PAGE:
May 27th, which happens to be Memorial Day in both United States and Japan this year (2013), was the 69th anniversary (1944) of the downing of Army Air Corps 2nd Lt. Robert E. Thorpe's P-47D Thunderbolt by Japanese ground fire near Kairiru Island, New Guinea.
Lt. Thorpe, 20, after ditching his damaged plane, swam ashore to Kairiru. There, he had the misfortune to become a POW to some of Imperial Japan's more sadistic Naval officers.
According to a Yokohama War Crimes Trial summary record (Case 329), Thorpe was first beaten and interrogated by Lt. Commander Kaoru Okuma and and Lt. Isamu Amenomoro. When Thorpe continued to refuse to supply any information other than name, rank and serial number, Okuma invited a group of soldiers to join in on the beating.
Whether Thorpe cooperated or not, the Commander of the 27th Japanese Special Naval Base Force Rear Admiral Shiro Sato had already ordered his execution. He explained to his Chief of Staff that on the Mainland all captured American flyers were executed and that "under the present circumstances...the execution of the prisoner of war cannot be helped."
Lt. Yutaka Odazawa, who had been selected to execute the prisoner, warned his fellow officers who wished to use Thorpe as target practice to shoot the prisoner below the waist otherwise it would difficult to behead him. After a number of gunshot wounds, Thorpe dropped to his knees and was held in this position at the edge of freshly dug grave. The trial records note:
Odazawa said to the flyer, "I am going to behead you under orders"; "I am golng to kill you"; "I Odazawa will now proceed to execute you"; "You wilI first go to Paradise, and I will follow you later on"; "Due to the war, it cannot be helped; I will dispose of you." He then poured water on the prisoners neck and on his samurai sword. With one blow of the sword, he struck the prisoner in the back of the neck. The head was not completely severed, but was hanglng by a small bit of flesh. After the blow the prisoner fell into the grave.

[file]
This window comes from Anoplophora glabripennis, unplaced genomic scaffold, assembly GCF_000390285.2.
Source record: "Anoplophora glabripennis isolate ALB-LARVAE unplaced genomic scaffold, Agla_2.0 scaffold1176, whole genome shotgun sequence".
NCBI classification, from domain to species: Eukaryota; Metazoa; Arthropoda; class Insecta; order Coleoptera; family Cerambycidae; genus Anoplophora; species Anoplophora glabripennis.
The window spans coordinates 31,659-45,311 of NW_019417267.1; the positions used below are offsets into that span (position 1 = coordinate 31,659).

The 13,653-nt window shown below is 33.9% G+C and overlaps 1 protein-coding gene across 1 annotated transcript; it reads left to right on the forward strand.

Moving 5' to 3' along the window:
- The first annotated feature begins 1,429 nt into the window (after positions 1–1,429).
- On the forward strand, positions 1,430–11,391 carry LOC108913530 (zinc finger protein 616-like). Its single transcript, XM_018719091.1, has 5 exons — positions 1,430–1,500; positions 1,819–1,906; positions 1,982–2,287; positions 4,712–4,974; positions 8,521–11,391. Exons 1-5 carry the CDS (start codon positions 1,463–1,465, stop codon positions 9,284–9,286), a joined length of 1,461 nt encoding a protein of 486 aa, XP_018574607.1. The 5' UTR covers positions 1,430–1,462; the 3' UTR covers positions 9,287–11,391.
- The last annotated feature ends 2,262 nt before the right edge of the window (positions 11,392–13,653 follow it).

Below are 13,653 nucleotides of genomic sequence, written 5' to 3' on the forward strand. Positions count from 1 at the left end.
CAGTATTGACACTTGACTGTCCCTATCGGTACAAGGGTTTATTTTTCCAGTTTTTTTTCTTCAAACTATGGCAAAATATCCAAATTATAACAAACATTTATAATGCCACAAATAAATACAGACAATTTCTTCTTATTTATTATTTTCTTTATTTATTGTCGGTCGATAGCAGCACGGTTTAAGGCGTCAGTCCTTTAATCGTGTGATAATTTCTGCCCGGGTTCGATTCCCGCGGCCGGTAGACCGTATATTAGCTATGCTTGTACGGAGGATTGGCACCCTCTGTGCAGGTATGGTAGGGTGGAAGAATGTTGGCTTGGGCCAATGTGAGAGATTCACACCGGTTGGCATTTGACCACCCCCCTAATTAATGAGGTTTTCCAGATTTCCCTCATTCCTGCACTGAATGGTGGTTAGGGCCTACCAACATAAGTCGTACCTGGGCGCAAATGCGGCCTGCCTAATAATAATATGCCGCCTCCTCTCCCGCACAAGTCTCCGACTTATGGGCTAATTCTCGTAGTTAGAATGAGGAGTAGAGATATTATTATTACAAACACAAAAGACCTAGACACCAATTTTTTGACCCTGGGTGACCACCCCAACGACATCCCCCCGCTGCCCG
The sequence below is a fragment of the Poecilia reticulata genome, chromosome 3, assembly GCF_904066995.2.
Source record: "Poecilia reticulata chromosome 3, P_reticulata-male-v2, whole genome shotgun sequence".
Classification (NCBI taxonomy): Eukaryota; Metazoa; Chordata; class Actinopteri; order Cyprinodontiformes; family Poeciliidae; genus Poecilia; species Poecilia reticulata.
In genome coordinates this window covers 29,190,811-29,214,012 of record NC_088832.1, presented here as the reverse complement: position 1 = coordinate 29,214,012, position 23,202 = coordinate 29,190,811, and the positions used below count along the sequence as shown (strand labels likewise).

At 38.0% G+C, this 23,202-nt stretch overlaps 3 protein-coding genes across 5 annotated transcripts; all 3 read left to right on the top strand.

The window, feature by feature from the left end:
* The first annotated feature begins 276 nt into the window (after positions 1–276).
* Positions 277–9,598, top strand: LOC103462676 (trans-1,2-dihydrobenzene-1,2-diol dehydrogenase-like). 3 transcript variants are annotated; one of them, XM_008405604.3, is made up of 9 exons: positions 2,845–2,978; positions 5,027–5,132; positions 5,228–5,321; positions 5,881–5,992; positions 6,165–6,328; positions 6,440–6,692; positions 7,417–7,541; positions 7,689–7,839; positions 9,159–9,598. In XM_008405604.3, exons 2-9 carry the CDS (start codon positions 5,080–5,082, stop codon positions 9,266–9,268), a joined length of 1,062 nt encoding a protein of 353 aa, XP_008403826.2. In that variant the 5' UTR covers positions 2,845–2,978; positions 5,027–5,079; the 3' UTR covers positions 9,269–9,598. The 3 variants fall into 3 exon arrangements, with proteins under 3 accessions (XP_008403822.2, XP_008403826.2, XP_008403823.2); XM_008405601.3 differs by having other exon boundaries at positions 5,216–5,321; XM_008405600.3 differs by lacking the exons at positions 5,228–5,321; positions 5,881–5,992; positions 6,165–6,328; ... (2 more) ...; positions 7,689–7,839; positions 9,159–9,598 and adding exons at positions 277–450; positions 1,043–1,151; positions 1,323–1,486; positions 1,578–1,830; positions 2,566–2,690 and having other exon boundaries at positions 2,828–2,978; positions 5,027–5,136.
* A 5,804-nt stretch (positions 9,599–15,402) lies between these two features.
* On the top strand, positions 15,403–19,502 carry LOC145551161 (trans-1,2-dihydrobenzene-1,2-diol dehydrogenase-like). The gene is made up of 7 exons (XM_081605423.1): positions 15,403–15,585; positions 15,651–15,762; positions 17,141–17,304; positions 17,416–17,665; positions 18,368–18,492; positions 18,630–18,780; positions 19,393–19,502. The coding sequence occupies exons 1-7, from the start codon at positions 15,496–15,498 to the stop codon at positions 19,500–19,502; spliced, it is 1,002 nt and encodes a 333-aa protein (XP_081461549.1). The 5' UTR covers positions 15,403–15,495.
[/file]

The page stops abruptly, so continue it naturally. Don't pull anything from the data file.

In the trial testimony, it was said that a Medical Petty Officer Waichi Ogawa climbed into the grave and cut out an organ from the deceased flyer. It does not say what was removed, but it is likely to have been the liver. As documented in James Bradley's, Flyboys: A True Story of Courage (2003), it was not unusual for Japanese commanding officers to consume the liver of their enemies.
Remembered in Rhode Island
On May 14th, Rhode Island State Representative Peter F. Martin (D-Dist. 75, Newport) introduced a Resolution on the House floor – unanimously supported by the Chamber – honoring Rhode Island native Lt. Robert E. Thorpe. “Lt. Thorpe is a hero in every sense of the word,” said Representative Martin. “He probably could have escaped some of the brutality inflicted upon him if he had been willing to cooperate with his captors. Instead, he went to his death bravely and defiantly.”
State House Resolution H 6114 (2013) "requests the Governor to honor 2nd Lt. Robert E. Thorpe posthumously with the Rhode Island star and the Rhode Island cross for his extraordinary heroism in the service of our nation during WWII; and be it further RESOLVED, That this House hereby urges the Graves Record Administration to re-investigate and bring the remains of 2nd Lt. Robert E. Thorpe home."
On May 17th, the Rhode Island State House finally honored Lt. Thorpe at a special ceremony [a video worth watching]. Present were Lt. Thorpe’s brother Gill and members of his family as well as Capt. Lewis Lockhart, a WWII fighter pilot who was Lt. Thorpe’s friend. Political leaders present included Governor Lincoln Chaffee and Cranston Mayor Allan Fung, who is the first Asian-American mayor in Rhode Island. Mayor Fung declared May 17th Robert E. Thorpe, Jr. Day in Cranston.
Video of the Ceremony
A book in the works, Broken Trust by Ken Dooley [to be published August 2015 as Relentless Pursuit], documents Thorpe's life, death, and the quest to bring him home. One journalist who previewed the book said it suggests the question "Were a good many guilty people in Germany and Japan spared the justice they deserved?" He compares the draft with the bestseller Unbroken and observes that they demonstrate "how that spirit of reconciliation has been disturbed in the last decade, as several writers have gone back and combed official records and trial transcripts that paint a Japanese culture far removed from serene gardens, arranged flowers and delicate poetry pondered in the moonlight."
These memorials, resolutions, books, articles, and videos show that Imperial Japan's victims are not forgotten. A new generation still searches for closure. The Japanese are wrong to believe we will forget.